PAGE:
There is evidence to suggest that Aboriginal people began creating artworks in this region around 32,000 years ago. The local Indigenous tribes continued to paint and engrave rock art throughout the region for tens of thousands of years, even as recently as the 20th century.

The Aboriginal Art at Quinkan Split Rock Art Site

The indigenous art at Quinkan Split Rock Art Site is painted and etched onto three huge rocks. The three galleries are just a few minutes walk from each other. These artworks are all estimated to be somewhere between 2,000 and 14,00 years old

The Split Rock Art Site

Split Rock Aboriginal Art in Queensland Australia

The first and largest of the three rock art sites is Split Rock. A raised boardwalk runs parallel to the artworks with a barrier to prevent them from being touched and damaged.

The artworks painted on Split Rock has the widest variety of subjects, including human figures, a range of animals and fish and stencils of handprints. As well as paintings, there are also a number of geometric engravings on Split Rock that are over 14,000 years old.

The rock art has been drawn using a range of rich, vibrant colours, including orange, red and purple as well as white. The various pieces of rock art are believed to have been painted over different periods of time, which explains why some of the newer artworks are painted over older pieces.

Aboriginal spirits at Quinkan Split Rock Art Site
The husband and wife quinkan along with a dingo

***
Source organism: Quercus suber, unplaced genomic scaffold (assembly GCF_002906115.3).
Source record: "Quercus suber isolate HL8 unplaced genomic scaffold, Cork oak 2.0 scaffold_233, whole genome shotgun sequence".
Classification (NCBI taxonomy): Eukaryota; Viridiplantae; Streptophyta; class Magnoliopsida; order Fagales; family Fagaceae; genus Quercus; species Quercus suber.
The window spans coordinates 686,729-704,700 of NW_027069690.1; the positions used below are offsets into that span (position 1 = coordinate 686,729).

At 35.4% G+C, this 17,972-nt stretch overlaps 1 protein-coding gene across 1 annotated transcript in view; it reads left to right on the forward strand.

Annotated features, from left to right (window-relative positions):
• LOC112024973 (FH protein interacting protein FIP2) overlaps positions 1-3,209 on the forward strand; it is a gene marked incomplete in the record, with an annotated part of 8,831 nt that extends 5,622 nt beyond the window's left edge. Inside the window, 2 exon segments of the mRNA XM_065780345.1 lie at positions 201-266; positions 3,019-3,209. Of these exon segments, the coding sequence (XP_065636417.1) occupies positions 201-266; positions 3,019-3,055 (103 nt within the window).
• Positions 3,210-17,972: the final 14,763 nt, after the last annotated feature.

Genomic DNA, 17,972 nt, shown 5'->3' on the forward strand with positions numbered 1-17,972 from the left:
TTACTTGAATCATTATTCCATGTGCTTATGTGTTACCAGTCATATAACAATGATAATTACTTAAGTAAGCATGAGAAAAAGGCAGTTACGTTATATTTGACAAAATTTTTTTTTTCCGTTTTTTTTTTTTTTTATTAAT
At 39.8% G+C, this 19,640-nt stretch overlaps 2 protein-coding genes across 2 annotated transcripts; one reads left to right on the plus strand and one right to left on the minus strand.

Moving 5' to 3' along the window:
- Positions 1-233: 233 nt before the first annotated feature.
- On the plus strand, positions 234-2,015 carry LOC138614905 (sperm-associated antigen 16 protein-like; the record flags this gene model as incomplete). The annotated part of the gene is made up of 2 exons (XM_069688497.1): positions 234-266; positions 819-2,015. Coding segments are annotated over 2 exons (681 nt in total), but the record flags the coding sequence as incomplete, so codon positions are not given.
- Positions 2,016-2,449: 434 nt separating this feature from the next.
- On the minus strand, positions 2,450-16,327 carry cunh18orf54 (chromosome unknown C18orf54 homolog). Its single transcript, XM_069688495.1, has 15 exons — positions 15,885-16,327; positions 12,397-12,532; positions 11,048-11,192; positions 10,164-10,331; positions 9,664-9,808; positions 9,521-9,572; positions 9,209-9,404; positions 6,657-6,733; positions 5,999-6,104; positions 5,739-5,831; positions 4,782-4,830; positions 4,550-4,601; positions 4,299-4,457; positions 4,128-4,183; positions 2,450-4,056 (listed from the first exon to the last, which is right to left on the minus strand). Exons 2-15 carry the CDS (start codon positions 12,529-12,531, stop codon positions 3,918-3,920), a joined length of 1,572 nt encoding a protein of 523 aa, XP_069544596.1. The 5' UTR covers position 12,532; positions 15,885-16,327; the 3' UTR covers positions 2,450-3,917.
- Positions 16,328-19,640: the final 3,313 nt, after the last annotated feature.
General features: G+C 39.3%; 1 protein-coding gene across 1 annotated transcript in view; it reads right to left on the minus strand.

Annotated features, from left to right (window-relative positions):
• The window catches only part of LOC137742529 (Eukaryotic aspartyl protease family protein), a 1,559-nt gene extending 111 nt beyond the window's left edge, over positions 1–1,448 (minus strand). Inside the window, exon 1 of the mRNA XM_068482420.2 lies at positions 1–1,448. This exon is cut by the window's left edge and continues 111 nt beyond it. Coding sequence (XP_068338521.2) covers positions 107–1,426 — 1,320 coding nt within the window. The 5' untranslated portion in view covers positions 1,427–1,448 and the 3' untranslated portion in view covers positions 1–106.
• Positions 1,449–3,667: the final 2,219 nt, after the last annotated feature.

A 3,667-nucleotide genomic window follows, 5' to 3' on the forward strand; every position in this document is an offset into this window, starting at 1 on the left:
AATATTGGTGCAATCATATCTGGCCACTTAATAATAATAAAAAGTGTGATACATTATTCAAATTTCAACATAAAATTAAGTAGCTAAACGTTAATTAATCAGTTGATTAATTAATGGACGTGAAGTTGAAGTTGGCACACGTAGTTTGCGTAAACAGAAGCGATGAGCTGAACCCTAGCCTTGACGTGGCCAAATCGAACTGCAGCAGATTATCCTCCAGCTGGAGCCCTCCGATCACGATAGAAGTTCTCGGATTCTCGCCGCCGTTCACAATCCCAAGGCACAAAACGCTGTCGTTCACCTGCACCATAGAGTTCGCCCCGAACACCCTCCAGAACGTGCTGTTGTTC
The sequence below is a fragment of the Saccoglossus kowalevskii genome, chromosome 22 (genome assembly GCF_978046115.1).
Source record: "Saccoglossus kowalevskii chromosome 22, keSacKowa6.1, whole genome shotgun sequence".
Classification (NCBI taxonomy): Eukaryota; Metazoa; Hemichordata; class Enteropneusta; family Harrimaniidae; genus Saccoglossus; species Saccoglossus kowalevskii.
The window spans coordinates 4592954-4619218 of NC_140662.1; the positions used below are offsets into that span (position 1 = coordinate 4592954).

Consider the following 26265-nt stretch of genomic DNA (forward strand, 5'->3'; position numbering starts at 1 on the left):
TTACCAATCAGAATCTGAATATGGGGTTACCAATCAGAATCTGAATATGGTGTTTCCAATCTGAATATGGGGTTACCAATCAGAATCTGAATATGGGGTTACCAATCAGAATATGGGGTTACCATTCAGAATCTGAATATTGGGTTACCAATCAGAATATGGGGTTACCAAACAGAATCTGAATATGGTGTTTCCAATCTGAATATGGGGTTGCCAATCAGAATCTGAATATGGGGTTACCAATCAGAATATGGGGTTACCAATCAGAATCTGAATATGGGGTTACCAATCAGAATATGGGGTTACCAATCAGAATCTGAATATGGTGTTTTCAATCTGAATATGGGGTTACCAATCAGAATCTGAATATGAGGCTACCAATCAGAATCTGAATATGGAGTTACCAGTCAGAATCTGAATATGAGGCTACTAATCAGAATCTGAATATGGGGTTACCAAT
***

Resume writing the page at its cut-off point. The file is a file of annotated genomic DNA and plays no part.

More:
Painted on one section of rock are two quinkan, one male and one female. In Aboriginal folklore, quinkan are spirits who have many different appearances and can either be vengeful or kind.

The two quinkan depicted at Split Rock are believed to be malevolent spirits called imjim. The imjim are feared by Aboriginal people because they are believed to kidnap children at night.

The pair of quinkan painted at Split Rock are husband and wife who have been painted standing alongside a red dingo.

The Flying Fox Art Site

About a minute’s walk further along the trail is the Flying Fox Art Site. This site is named after the many flying foxes that have been painted onto the rocks.

As well as flying foxes, there are also paintings of other animals, including catfish and scrub turkeys. Traditionally all of these animals were a vital part of the local Aboriginal diet.

The Tall Spirits Art Site

Around 40 metres further along the trail is the final artwork, the Tall Spirits Art Site.

On this rock is a painting of another type of quinkan called Timara, painted in red and white and standing at around six feet tall.